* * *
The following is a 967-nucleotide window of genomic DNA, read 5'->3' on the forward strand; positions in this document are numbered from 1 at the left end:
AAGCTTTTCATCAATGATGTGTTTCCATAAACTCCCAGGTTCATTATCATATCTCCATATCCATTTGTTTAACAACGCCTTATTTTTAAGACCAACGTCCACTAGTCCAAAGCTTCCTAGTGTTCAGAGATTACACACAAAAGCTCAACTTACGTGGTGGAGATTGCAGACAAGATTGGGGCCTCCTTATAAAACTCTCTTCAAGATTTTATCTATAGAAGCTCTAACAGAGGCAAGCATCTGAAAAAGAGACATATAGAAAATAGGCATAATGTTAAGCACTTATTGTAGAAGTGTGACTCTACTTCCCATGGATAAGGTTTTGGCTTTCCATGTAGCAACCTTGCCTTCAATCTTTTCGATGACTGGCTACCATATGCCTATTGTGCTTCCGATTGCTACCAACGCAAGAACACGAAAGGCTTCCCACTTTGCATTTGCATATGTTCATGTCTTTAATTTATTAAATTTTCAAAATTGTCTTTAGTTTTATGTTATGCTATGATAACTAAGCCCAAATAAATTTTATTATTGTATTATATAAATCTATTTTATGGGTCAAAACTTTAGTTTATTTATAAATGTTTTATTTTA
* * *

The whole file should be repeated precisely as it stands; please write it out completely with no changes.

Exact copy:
The following is a 967-nucleotide window of genomic DNA, read 5'->3' on the forward strand; positions in this document are numbered from 1 at the left end:
AAGCTTTTCATCAATGATGTGTTTCCATAAACTCCCAGGTTCATTATCATATCTCCATATCCATTTGTTTAACAACGCCTTATTTTTAAGACCAACGTCCACTAGTCCAAAGCTTCCTAGTGTTCAGAGATTACACACAAAAGCTCAACTTACGTGGTGGAGATTGCAGACAAGATTGGGGCCTCCTTATAAAACTCTCTTCAAGATTTTATCTATAGAAGCTCTAACAGAGGCAAGCATCTGAAAAAGAGACATATAGAAAATAGGCATAATGTTAAGCACTTATTGTAGAAGTGTGACTCTACTTCCCATGGATAAGGTTTTGGCTTTCCATGTAGCAACCTTGCCTTCAATCTTTTCGATGACTGGCTACCATATGCCTATTGTGCTTCCGATTGCTACCAACGCAAGAACACGAAAGGCTTCCCACTTTGCATTTGCATATGTTCATGTCTTTAATTTATTAAATTTTCAAAATTGTCTTTAGTTTTATGTTATGCTATGATAACTAAGCCCAAATAAATTTTATTATTGTATTATATAAATCTATTTTATGGGTCAAAACTTTAGTTTATTTATAAATGTTTTATTTTA